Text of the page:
Author Archive

Dec 16

Operation Desert Fox – 20 years ago – A “First” for Women

Sunday, December 16, 2018 8:00 AM

By

Twenty years have passed since Operation Desert Fox, also known as the bombing of Iraq which took place December 16th – December 19th, 1998. The purpose of the attack was to degrade the ability of Iraq to use weapons of mass destruction. The main targets of the bombing included research and development installations, air defense systems, weapons and supply depots & the headquarters of Sadaam’s elite Republican Guard. The bombing was accomplished primarily by American and British jets and cruise missiles launched from the sea. Most of the targets were degraded or destroyed by the fourth night and the mission was declared a… Read the rest of this entry »

 
Nov 16

Scuttlebutt: Thanksgiving 1943

Friday, November 16, 2018 12:09 PM

By

The Naval Institute Archive was recently the recipient of a lucky find by Bill Foley of Boston who came upon some USS Hermitage (AP-54) papers left behind in an attic of a house that a friend of his purchased. Among those papers was a stack of “Scuttlebutt” newspapers, which kept the crew up to date on news around the world and included lighter pieces that were presented in an entertaining way. “Scutttlebutt” was published daily, and I’m sure it was appreciated much as our modern day sailors enjoy digital content to connect them to the world beyond their ship at sea.

 
Oct 11

Pea Island Lifesaving Crew’s Daring Rescue – 11 October 1896

Thursday, October 11, 2018 11:01 AM

By

The schooner E.S. Newman ran aground about two miles south of the Pea Island, North Carolina, life-saving station after losing it’s sails and drifting about 100 miles during a hurricane on October 11, 1896. Under the command of Keeper, Richard Etheridge, the crew of the station hitched mules to a beach cart and rushed towards the ship where the captain and eight others were clinging to the wreck.   A Lyle’s gun could not deploy a line to the victims so Etheridge ordered two surfmen to tie themselves together and swim through the heavy seas toward the wreck while carrying another line… Read the rest of this entry »

 
Aug 24

Historic Site: Harbor View Memorial Park

Friday, August 24, 2018 2:46 PM

By

While we recall the wreck of the USS Memphis (ACR-10) which occurred on August 29, 1916 killing 43 crew members, let’s remember a lesser known tragedy that occurred aboard the ship when she was known by her original name, Tennessee.   Inscription: George Wood (-1908) Watertender U.S. A Reinhold (-1908) M.M. 2.C. S. W. Meek (-1908) F. 1.C. E. C. Boccs (-1908)F. 2.C. F. S. Maxfield (-1908)F. 2.C. J. P. A. Carroll (-1908)F. 2.C. E. J. Burns (-1908) C.P. Died Heroically at Their Stations, In Line of Duty, USS Tennessee (ACR-10), June, 1908, Erected by Shipmates

 
Jun 22

First SOSUS signal at Cape Hatteras – June 1962

Friday, June 22, 2018 3:21 PM

By

I started to feel a little nostalgic when I found out that the first SOSUS signal of a Soviet diesel submarine was detected by the Cape Hatteras Naval Facility (NAVFAC) on June 26, 1962. Like many other women naval officers who launched their careers in the Cold War era, SOSUS was one of the few real ‘operational’ billets available to us, so we requested and got orders to the ‘Naval Facilities’ to begin our careers as watch officers for what was a secret but highly successful cold war antisubmarine warfare asset at the time. Our job was to monitor, detect, hold… Read the rest of this entry »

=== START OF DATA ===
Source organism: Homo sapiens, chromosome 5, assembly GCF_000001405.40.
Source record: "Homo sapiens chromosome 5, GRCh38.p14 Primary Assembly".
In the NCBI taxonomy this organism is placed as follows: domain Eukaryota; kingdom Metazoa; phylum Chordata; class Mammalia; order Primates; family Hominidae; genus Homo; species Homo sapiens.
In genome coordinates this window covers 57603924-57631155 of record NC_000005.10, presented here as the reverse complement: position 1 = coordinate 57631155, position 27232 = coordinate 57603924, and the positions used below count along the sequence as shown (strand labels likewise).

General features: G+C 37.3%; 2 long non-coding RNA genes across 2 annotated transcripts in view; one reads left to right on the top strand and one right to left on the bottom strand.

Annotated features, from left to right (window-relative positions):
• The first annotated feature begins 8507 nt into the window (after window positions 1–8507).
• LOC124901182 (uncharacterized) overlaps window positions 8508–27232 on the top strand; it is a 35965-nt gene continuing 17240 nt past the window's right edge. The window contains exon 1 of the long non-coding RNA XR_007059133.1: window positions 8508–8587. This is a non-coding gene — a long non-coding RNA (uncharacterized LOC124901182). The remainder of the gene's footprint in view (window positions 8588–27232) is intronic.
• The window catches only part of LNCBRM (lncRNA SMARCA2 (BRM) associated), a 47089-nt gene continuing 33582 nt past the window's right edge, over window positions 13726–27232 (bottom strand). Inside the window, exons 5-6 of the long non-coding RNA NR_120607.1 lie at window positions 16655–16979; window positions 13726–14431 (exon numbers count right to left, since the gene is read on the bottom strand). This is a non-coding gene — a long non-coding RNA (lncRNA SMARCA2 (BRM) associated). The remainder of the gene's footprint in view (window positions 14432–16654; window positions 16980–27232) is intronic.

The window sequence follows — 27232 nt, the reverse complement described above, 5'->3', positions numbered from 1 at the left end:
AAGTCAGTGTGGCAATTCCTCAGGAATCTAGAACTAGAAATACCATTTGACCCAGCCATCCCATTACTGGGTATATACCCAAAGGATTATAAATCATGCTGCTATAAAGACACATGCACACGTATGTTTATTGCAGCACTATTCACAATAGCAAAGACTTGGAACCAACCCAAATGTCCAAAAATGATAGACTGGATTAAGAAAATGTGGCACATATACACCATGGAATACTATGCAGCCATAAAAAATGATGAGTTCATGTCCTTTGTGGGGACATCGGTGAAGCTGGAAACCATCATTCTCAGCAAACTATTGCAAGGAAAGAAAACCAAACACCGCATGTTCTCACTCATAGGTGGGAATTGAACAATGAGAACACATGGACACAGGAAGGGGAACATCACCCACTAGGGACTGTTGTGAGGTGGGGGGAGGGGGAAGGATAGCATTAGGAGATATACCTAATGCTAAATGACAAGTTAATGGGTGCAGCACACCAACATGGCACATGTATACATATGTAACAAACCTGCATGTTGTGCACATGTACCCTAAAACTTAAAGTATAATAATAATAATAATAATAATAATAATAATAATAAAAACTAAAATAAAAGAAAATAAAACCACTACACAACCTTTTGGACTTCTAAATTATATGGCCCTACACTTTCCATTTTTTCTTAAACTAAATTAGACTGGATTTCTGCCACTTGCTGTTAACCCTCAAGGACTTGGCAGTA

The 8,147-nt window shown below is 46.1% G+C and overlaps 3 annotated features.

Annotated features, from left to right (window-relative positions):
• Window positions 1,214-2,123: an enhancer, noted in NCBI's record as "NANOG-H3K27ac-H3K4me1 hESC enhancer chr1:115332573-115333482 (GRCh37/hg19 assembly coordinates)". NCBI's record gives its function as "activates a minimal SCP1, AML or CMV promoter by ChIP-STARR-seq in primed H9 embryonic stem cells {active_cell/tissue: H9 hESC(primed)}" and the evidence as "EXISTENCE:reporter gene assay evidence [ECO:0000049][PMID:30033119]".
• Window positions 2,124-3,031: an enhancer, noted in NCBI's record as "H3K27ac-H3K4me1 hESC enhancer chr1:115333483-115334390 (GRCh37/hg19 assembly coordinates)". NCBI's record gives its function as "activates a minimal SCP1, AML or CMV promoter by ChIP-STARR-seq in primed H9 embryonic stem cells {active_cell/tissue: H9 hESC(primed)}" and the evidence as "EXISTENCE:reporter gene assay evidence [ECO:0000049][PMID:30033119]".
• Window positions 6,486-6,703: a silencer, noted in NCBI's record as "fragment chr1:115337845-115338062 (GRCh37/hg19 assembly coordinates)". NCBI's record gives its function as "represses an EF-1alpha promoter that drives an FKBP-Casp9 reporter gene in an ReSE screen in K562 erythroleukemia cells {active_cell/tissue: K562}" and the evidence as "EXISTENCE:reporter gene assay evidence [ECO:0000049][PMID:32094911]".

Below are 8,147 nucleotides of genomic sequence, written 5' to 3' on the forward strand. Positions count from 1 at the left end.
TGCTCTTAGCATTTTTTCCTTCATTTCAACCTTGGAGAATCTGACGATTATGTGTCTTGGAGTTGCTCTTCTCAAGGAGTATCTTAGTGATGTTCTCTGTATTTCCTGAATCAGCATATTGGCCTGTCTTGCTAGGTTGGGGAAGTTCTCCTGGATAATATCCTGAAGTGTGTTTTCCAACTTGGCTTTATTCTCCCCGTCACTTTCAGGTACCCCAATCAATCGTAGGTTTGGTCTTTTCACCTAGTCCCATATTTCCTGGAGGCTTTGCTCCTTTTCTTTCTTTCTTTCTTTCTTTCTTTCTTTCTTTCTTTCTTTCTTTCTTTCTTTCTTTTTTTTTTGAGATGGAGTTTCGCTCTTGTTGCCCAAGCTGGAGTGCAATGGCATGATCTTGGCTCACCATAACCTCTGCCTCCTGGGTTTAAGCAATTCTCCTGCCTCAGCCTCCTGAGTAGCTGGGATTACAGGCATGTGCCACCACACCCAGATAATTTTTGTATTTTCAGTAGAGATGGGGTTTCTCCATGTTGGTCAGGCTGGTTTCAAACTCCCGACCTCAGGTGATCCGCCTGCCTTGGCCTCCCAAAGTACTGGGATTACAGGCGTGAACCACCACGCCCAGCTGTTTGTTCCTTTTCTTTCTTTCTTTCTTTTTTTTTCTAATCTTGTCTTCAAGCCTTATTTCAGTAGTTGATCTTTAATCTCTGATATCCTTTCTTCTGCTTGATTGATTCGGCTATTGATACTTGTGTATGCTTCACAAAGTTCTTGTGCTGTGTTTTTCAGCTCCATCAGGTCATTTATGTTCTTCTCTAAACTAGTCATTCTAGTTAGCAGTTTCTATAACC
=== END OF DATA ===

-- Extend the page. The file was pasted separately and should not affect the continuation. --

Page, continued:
Mar 20

Celebrating Women’s History Month

Tuesday, March 20, 2018 12:24 PM

By

  I’ve enjoyed reading the oral history of Captain Winifred Quick Collins during Women’s History Month. Captain Collins dedicated her career to the advancement of women in the Navy, and her reminiscences reveal the many obstacles she overcame as we progressed toward a more inclusive Navy. Collins was among the first officers accepted when the WAVES were established in 1942; one of the first female officers commissioned in the regular Navy, which happened in 1948; and at the top of her profession as the only woman line captain at the end of her career. She was selected for the Navy experience as the… Read the rest of this entry »

 
Feb 14

Richard Wainwright: USS Maine survivor & supporter of the Naval Institute

Wednesday, February 14, 2018 12:22 PM

By

  When the USS Maine exploded 120 years ago on February 15, 1898, Lieutenant Commander Richard Wainwright, one of the Naval Institute’s staunchest supporters, was the Maine’s executive officer. Fortunately, he survived. Wainwright’s numerous contributions to Proceedings magazine began as early as 1882. He continued writing and contributing to Proceedings until his final article, “The Dacia Dilemma”, was published in August 1925 not long before he passed in 1926. Wainwright explored a variety of topics including the Graydon torpedo thrower, Fleet Tactics, The Naval Defense of the United Kingdom, Navy Coast Signals, The Merchant Marine, Gun-Making, Search Curves, and Speed… Read the rest of this entry »

 
Jan 10

January 10, 1943 – USS Trigger (SS-237) sinks Japanese destroyer Okikaze

Wednesday, January 10, 2018 12:28 PM

By

It was 75 years ago today, that the USS Trigger (SS-237)  torpedoed and sank the Japanese destroyer Okikaze. The following is a description of the event taken from the Trigger’s third war patrol report:

 
« Older Entries Newer Entries »